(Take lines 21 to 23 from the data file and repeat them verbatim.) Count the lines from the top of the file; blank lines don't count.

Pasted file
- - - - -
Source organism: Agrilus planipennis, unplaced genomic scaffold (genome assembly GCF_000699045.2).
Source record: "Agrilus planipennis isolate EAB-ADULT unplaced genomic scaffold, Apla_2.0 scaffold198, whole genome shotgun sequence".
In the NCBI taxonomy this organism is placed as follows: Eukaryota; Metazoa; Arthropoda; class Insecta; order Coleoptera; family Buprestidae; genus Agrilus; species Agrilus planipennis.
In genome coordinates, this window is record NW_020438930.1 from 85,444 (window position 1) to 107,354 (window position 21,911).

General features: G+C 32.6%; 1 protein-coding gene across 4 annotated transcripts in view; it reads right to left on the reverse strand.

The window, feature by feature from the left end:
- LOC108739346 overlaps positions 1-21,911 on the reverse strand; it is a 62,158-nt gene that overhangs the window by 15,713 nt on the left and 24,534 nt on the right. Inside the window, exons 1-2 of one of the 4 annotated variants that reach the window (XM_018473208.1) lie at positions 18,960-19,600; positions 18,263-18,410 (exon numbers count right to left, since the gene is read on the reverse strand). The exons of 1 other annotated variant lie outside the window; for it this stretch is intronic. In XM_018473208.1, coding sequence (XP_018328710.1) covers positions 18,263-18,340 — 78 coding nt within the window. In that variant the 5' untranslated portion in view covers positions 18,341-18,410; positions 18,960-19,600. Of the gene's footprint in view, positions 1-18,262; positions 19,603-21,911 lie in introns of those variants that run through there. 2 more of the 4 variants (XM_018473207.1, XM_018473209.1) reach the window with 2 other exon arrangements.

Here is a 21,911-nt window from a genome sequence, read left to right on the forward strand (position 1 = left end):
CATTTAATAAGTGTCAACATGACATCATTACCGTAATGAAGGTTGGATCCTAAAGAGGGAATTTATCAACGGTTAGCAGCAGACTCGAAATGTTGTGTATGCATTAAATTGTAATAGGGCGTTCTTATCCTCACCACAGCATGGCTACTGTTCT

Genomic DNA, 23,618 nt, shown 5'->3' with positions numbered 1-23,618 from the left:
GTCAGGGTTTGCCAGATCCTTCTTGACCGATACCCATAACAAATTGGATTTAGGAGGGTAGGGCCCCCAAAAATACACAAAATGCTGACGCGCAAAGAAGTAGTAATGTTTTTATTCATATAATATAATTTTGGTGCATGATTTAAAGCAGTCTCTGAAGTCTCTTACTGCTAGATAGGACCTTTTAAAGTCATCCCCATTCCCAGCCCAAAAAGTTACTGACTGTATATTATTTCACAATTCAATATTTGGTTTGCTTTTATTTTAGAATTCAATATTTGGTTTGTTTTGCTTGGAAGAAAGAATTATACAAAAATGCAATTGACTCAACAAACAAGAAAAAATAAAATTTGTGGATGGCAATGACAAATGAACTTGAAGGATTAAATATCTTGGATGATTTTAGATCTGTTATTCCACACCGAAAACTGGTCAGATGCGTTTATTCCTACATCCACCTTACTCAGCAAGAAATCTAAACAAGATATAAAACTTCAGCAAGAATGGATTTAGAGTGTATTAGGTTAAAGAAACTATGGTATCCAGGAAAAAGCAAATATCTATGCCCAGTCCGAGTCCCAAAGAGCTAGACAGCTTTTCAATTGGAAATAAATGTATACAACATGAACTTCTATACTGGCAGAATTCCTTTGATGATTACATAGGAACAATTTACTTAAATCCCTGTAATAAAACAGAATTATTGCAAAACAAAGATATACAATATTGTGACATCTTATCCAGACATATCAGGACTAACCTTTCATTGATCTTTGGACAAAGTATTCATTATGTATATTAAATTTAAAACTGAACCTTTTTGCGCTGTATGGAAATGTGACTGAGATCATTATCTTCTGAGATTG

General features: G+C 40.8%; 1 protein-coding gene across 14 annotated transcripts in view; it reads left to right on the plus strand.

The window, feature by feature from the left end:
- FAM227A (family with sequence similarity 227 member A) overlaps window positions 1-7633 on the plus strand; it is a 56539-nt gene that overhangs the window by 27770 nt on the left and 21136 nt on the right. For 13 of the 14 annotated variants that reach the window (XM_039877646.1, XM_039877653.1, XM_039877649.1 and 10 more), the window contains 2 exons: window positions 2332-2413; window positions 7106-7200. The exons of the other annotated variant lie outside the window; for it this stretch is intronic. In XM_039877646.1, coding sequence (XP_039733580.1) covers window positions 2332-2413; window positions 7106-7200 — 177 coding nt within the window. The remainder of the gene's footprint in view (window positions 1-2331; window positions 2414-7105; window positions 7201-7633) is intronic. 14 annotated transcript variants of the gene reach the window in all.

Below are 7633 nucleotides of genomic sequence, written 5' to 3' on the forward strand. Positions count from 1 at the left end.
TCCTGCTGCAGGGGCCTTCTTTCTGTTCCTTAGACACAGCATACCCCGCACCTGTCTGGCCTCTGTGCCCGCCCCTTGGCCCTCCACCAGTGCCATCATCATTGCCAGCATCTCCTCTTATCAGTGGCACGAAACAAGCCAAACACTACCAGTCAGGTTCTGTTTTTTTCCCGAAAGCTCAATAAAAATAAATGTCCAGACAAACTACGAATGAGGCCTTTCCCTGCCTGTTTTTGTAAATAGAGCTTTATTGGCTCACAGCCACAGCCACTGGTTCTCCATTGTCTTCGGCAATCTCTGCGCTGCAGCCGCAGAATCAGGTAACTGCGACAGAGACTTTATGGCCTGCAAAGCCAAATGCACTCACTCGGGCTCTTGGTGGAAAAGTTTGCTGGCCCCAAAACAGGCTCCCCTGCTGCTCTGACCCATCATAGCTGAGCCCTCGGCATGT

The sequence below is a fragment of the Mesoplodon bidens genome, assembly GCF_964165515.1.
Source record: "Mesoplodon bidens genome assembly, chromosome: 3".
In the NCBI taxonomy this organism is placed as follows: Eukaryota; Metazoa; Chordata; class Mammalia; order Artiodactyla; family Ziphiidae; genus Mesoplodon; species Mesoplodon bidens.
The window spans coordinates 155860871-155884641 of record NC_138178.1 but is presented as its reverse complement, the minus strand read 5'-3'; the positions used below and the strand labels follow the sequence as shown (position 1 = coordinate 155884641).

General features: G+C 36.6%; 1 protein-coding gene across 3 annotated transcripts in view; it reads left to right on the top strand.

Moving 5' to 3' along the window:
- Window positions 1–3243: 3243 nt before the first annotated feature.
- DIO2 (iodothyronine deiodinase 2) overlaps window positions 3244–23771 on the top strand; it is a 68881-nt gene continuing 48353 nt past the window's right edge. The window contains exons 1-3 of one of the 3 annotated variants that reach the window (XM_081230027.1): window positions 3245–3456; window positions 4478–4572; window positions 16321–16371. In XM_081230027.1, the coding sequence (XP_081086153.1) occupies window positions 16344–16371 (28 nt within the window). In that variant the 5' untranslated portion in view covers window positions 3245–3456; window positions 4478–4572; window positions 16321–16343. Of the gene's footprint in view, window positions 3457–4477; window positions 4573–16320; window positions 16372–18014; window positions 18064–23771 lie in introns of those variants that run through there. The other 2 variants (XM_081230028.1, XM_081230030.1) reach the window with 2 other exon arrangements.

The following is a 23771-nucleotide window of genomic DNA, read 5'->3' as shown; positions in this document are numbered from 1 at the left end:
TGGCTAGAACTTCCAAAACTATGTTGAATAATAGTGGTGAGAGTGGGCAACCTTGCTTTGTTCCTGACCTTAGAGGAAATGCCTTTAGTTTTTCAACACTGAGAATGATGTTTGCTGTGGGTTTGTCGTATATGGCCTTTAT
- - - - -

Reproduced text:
General features: G+C 36.6%; 1 protein-coding gene across 3 annotated transcripts in view; it reads left to right on the top strand.

Moving 5' to 3' along the window:
- Window positions 1–3243: 3243 nt before the first annotated feature.